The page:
Pregnant people are allowed to have those feelings.
You don’t have to let people tell you you’re not feeling the right thing.
Feel free to just link some people to Emily Writes’ immortal piece on being told to be grateful.
Or Glennon Doyle Melton’s wonderful Don’t Carpe Diem, for people who tell you to ‘enjoy every moment’.
Or for the slightly less satisfying – but more achievable in real life conversation for the wusses among us – approach:
- ‘Yes, of course I am grateful. I can feel sad/worried/disappointed/overwhelmed at the same time, though. I can feel both things at once.’
- ‘Actually, I don’t think I need to enjoy every minute. Some minutes I’m vomiting. I’m going to try to enjoy most minutes.’
- ‘Okay,’ and then go and spend time with different people who actually listen to your feelings.
Plenty of times, this stuff doesn’t need any answer, as long as you can just recognise it for what it is: someone not able to accept your valid feelings.
Make sure you have some other people in your life – online or in person – who will take your fears, griefs and hardships seriously.
Please feel absolutely free not to waste your emotional energy on people not equipped to respond appropriately. You don’t have to educate everyone. You can just smile, nod and zone out sometimes.
What to say when someone says ‘Just wait!’
‘Just you wait!’ is like fingernails on a blackboard while Phil Collins is being played on loop. The worst sound in the world.
Any time you dare to complain about how tired you are (and let’s remember that your body is growing not just a human being, but an entire new organ, the placenta, in the first few weeks – no wonder you’re exhausted!), someone will utter those worst of all words.
‘Just wait till your baby arrives and wakes up every 45 minutes!’
‘Just wait till they’re a teenager!’
I get it. People who have been through the trenches of early parenthood – and everything that follows – sometimes can’t help themselves. It is often kindly meant, a sort of time-travel-solidarity. They’ve been both where you are and where you will be.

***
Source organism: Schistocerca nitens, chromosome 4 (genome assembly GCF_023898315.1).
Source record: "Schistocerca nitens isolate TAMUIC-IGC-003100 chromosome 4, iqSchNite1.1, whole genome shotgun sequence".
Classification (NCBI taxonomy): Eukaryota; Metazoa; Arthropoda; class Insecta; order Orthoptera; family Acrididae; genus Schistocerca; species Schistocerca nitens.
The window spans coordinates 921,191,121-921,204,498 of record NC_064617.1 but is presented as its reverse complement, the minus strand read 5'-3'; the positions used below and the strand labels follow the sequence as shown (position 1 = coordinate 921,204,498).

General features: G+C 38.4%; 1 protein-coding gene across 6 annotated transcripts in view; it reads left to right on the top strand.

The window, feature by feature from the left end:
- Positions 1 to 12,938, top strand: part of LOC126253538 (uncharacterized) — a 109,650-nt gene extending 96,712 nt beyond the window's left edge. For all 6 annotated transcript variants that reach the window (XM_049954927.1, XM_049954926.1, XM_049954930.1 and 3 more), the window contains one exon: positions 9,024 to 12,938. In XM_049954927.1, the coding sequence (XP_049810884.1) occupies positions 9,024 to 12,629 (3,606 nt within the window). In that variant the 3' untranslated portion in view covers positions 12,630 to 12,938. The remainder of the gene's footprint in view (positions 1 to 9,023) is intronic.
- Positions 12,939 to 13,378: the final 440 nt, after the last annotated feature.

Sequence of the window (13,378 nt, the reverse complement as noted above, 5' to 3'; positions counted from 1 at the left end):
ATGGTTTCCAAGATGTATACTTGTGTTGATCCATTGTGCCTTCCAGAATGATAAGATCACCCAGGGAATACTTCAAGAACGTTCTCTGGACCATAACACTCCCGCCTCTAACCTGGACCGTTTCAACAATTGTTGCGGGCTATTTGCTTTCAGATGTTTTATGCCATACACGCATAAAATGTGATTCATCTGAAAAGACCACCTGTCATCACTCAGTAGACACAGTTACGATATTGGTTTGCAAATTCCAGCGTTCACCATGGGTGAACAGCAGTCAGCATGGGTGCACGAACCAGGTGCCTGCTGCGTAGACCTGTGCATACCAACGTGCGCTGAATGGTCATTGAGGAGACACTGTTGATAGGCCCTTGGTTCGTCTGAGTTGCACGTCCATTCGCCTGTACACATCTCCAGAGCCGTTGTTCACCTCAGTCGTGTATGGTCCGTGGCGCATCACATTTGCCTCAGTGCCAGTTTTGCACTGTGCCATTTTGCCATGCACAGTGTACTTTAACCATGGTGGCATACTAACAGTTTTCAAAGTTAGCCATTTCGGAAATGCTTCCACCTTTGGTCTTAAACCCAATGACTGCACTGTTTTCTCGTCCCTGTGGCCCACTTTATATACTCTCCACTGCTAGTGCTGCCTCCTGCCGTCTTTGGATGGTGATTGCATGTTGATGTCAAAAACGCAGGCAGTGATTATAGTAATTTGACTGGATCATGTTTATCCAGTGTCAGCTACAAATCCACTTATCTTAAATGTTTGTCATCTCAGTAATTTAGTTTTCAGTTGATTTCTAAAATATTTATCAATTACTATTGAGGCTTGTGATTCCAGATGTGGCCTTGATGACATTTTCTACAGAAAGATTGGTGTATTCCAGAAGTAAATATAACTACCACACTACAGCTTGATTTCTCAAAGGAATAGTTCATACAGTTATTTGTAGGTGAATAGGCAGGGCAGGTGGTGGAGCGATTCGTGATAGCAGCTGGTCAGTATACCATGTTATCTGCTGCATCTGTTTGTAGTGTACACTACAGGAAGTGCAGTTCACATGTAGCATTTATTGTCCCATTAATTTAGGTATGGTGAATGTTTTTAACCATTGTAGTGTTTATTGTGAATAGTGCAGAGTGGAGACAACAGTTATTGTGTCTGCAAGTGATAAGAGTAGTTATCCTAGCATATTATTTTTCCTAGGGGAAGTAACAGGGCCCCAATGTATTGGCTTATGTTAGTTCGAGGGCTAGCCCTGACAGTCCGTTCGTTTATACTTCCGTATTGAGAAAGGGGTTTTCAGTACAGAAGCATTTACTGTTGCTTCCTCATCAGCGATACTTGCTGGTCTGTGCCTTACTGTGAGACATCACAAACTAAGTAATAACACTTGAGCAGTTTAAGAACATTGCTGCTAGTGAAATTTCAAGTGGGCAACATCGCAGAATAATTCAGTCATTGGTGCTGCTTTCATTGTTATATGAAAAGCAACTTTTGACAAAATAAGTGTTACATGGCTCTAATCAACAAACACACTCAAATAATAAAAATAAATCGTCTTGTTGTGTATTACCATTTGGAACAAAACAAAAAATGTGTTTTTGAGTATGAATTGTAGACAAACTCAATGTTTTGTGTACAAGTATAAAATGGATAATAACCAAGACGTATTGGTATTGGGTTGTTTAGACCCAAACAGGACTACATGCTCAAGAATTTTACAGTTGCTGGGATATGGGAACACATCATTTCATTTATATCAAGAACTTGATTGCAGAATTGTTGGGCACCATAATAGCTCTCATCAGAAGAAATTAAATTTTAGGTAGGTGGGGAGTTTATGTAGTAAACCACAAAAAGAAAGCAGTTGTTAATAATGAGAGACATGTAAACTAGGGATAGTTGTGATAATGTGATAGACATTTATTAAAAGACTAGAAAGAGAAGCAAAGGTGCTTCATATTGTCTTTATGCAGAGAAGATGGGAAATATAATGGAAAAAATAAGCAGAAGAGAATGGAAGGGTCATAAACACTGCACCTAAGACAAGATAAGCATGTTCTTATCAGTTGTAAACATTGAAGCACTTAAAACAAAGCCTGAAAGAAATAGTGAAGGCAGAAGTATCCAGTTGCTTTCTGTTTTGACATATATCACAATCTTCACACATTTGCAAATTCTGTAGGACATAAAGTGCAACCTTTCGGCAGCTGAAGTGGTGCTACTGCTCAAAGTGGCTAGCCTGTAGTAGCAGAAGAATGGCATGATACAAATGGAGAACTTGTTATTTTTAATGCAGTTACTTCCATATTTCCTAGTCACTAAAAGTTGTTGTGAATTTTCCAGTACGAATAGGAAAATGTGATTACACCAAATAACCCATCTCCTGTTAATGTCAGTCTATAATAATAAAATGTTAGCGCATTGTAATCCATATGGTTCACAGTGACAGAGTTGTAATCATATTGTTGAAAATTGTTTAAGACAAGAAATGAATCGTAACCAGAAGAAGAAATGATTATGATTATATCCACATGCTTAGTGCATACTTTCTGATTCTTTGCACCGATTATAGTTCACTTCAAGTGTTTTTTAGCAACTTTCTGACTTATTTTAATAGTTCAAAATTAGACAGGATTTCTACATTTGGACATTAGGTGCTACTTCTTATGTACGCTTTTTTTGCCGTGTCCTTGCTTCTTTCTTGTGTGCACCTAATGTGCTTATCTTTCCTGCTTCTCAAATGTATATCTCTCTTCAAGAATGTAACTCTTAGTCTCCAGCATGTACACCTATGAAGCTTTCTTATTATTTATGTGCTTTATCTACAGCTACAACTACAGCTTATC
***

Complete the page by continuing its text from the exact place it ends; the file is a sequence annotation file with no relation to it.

But it’s another way of dismissing your feelings. You are tired now. It’s irrelevant if you’ll be tired later.
Or you’re elated, now, full of hope and happily making lullaby playlists and baking lactation cookies for the freezer. It’s not actually necessary to deflate your happy mood!
Again, you might want to pick your battles here. It’s going to happen a lot, probably, and it won’t stop when the baby is born. If you can just ignore it and move on, that might work fine for you.
If you do want to say something to push back a bit, here are some ideas:
- ‘So you’re saying that insomnia in pregnancy might be bad, but it’s only going to be worse when the baby arrives? That’s actually not very helpful to hear.’
- ‘Yes, I’m sure each stage will have its own challenges. My challenge at the moment is [repeat what’s on your mind now].’
- ‘Yes, I know there will be challenges. Please let me enjoy this stage while I can!’
I clearly remember the day a stranger stopped his car in the middle of the lane and invited me jay-walk across the road in front of him, just because I was heavily pregnant. Pregnancy can bring a smile to the gruffest of faces.
If you can redirect or deflect kindly meant but unhelpful comments, you can harness the goodwill of friends and strangers to help you through an intense nine months.
Congratulations on your pregnancy. May you find all the support you need to thrive in it.
Thalia Kehoe Rowden is a former Baptist minister and current mother and development worker. She writes about parenting, social justice and spirituality at Sacraparental.com.
The Spinoff Weekly compiles the best stories of the week – an essential guide to modern life in New Zealand, emailed out on Monday evenings.